If there was a criticism of the previous Jaguar XJ, its yesteryear-aping appearance aside, it’s that its cabin was short on space. Not any more. At least, certainly not in long-wheelbase form, which has ample rear legroom and respectable headroom, and whose front cabin also has sufficient room for the tallest of drivers.
Nevertheless, despite the adequate interior volume, Jaguar has retained the XJ’s cockpit-like feel with a high transmission tunnel which, like those of the XF and current XK, features a rotating gearknob as part of the ‘welcome’ when one starts the car.
The XJ’s driving position is fine and features a particularly well shaped and sized steering wheel, with gearshift paddles to its rear. Ergonomically, this is a fine cabin.
It’s also one that looks the part both at a distance and in detail. Leather and well finished wood adorn most surfaces, and there is a new-to-Jaguar digital dashboard display, in place of conventional analogue dials. Its resolution is fabulously high and there are some neat graphics: speeds closest to the car’s current velocity are highlighted, manual gearchange selection is shown beautifully and the left dial is replaced by a small sat-nav map prompt at times.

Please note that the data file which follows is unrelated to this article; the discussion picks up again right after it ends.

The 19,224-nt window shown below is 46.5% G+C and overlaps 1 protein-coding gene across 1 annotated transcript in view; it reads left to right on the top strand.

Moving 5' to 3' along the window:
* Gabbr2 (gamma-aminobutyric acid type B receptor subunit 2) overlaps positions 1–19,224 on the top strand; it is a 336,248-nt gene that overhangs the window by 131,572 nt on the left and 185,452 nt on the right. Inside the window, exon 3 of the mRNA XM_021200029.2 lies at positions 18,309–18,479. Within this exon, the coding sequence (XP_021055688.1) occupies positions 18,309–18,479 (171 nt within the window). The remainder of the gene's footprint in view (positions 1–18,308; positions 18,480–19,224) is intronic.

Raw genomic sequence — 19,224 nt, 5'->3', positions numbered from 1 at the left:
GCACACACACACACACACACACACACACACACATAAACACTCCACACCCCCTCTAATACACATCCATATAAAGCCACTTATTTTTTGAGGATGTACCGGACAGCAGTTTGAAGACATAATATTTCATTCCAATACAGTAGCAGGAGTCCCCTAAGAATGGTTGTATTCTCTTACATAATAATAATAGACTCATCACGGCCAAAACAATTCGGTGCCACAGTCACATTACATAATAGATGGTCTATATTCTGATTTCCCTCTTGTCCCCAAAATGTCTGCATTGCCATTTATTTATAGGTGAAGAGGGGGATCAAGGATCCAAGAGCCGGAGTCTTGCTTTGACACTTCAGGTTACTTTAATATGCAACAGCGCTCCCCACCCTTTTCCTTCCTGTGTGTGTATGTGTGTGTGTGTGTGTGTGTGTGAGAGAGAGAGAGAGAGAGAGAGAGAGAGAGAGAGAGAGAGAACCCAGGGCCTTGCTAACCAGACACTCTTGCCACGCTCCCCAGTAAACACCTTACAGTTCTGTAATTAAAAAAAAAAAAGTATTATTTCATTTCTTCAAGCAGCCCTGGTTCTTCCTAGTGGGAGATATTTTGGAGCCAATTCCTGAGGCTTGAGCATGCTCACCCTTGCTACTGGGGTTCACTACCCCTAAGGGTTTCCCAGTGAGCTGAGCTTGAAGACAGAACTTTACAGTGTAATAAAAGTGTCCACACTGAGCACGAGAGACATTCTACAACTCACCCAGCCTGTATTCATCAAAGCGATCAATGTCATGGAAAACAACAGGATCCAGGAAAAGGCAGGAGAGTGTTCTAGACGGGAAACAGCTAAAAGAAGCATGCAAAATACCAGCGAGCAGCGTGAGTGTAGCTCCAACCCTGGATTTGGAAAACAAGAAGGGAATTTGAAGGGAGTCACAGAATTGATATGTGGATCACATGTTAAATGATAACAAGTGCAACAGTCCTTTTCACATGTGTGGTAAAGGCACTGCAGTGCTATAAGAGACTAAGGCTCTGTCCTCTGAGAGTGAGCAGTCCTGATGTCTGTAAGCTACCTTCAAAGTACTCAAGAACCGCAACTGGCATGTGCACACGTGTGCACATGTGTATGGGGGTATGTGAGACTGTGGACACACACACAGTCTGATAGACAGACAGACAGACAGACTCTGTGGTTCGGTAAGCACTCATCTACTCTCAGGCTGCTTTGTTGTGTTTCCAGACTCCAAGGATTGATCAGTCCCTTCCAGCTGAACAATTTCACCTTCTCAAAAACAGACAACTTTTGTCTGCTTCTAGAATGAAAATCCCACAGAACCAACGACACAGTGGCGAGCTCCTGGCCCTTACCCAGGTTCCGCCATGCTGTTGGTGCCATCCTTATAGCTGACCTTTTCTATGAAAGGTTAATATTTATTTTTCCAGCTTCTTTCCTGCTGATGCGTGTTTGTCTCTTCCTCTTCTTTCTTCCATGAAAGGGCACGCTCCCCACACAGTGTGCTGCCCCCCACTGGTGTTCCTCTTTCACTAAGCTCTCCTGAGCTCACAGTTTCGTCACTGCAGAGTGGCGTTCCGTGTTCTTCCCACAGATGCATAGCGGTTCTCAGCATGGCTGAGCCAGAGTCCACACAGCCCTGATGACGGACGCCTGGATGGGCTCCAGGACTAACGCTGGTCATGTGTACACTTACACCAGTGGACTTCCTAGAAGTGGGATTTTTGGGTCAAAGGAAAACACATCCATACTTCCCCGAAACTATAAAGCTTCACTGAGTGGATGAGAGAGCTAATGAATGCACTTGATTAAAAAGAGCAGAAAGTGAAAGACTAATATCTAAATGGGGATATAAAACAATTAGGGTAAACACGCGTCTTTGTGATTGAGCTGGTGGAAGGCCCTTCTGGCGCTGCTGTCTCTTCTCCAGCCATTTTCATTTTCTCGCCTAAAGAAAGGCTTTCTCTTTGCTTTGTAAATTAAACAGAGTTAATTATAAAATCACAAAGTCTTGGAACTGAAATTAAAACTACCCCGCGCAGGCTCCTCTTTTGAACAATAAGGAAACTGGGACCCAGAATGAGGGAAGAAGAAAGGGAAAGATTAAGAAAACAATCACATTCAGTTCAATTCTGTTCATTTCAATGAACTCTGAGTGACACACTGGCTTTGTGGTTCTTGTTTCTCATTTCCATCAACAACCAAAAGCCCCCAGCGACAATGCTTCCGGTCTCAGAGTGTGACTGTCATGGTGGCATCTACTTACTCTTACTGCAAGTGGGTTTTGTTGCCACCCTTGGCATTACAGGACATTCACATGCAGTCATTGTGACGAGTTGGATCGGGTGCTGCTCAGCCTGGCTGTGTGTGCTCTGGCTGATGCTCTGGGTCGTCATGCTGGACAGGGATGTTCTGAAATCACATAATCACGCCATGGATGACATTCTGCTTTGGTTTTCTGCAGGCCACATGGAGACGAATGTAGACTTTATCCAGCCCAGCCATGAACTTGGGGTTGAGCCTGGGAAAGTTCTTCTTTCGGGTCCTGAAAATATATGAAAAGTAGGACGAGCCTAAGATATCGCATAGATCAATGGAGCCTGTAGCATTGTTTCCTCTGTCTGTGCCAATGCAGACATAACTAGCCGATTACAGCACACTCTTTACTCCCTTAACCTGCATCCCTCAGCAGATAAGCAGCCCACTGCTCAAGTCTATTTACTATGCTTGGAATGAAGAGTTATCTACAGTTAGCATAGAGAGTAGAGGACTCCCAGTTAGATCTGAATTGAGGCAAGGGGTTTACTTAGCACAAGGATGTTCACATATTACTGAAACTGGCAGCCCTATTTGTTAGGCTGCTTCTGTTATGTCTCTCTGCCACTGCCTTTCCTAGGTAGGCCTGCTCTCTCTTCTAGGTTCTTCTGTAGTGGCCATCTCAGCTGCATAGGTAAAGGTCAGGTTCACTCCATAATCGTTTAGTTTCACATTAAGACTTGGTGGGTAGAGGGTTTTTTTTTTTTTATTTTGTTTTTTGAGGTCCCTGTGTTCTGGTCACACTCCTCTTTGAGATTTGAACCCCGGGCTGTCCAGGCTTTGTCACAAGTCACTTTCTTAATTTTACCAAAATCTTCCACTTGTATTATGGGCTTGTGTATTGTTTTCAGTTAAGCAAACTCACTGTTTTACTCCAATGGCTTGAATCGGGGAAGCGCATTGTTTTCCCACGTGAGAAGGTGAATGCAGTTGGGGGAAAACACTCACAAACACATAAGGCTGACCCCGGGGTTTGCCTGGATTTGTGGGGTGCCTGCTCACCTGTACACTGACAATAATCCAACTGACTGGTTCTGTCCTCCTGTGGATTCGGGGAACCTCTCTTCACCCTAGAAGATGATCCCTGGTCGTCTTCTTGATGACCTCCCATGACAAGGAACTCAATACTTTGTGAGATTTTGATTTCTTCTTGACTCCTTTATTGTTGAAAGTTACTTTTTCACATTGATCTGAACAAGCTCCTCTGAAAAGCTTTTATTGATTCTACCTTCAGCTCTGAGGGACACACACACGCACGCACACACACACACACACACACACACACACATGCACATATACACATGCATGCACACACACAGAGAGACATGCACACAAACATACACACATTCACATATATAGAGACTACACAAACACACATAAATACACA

However, it serves to make the central touchscreen display poorer than its mediocre resolution and design would otherwise appear, while in a few other places the cabin doesn’t quite come up to scratch; the materials of the air vents and centre console facia, for example, can’t match their appearance. In 2015, the infotainment was upgraded to the far superior InControl Pro unit and features a 360-degree camera.